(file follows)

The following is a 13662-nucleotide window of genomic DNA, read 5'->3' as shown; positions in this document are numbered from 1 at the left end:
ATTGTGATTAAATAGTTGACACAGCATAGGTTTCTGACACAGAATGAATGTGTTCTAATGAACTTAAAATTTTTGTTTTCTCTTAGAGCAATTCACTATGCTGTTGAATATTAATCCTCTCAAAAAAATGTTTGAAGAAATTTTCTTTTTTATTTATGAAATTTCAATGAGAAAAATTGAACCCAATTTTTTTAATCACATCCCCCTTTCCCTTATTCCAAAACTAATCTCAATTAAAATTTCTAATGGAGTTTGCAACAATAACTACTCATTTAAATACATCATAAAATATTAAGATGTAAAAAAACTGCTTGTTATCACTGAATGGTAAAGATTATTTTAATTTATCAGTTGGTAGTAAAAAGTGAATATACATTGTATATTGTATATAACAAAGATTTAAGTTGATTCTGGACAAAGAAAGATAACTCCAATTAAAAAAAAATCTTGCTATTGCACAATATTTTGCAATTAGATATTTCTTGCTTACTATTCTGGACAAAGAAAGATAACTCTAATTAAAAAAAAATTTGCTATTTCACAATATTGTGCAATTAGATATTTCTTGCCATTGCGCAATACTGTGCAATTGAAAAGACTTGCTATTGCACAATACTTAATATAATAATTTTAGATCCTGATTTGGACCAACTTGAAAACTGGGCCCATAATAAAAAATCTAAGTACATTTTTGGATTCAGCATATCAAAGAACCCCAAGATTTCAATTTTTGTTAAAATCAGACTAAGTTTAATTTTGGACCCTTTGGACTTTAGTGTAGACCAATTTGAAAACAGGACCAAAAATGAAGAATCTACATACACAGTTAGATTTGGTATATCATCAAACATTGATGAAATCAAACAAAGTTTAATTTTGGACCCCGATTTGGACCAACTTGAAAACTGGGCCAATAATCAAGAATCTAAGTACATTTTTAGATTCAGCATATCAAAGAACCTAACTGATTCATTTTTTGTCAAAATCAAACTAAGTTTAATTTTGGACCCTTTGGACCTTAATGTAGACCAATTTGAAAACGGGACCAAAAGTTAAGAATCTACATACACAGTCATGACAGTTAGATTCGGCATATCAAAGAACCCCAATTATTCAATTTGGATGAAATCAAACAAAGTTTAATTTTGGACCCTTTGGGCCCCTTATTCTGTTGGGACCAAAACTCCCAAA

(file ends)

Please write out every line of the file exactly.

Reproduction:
The following is a 13662-nucleotide window of genomic DNA, read 5'->3' as shown; positions in this document are numbered from 1 at the left end:
ATTGTGATTAAATAGTTGACACAGCATAGGTTTCTGACACAGAATGAATGTGTTCTAATGAACTTAAAATTTTTGTTTTCTCTTAGAGCAATTCACTATGCTGTTGAATATTAATCCTCTCAAAAAAATGTTTGAAGAAATTTTCTTTTTTATTTATGAAATTTCAATGAGAAAAATTGAACCCAATTTTTTTAATCACATCCCCCTTTCCCTTATTCCAAAACTAATCTCAATTAAAATTTCTAATGGAGTTTGCAACAATAACTACTCATTTAAATACATCATAAAATATTAAGATGTAAAAAAACTGCTTGTTATCACTGAATGGTAAAGATTATTTTAATTTATCAGTTGGTAGTAAAAAGTGAATATACATTGTATATTGTATATAACAAAGATTTAAGTTGATTCTGGACAAAGAAAGATAACTCCAATTAAAAAAAAATCTTGCTATTGCACAATATTTTGCAATTAGATATTTCTTGCTTACTATTCTGGACAAAGAAAGATAACTCTAATTAAAAAAAAATTTGCTATTTCACAATATTGTGCAATTAGATATTTCTTGCCATTGCGCAATACTGTGCAATTGAAAAGACTTGCTATTGCACAATACTTAATATAATAATTTTAGATCCTGATTTGGACCAACTTGAAAACTGGGCCCATAATAAAAAATCTAAGTACATTTTTGGATTCAGCATATCAAAGAACCCCAAGATTTCAATTTTTGTTAAAATCAGACTAAGTTTAATTTTGGACCCTTTGGACTTTAGTGTAGACCAATTTGAAAACAGGACCAAAAATGAAGAATCTACATACACAGTTAGATTTGGTATATCATCAAACATTGATGAAATCAAACAAAGTTTAATTTTGGACCCCGATTTGGACCAACTTGAAAACTGGGCCAATAATCAAGAATCTAAGTACATTTTTAGATTCAGCATATCAAAGAACCTAACTGATTCATTTTTTGTCAAAATCAAACTAAGTTTAATTTTGGACCCTTTGGACCTTAATGTAGACCAATTTGAAAACGGGACCAAAAGTTAAGAATCTACATACACAGTCATGACAGTTAGATTCGGCATATCAAAGAACCCCAATTATTCAATTTGGATGAAATCAAACAAAGTTTAATTTTGGACCCTTTGGGCCCCTTATTCTGTTGGGACCAAAACTCCCAAA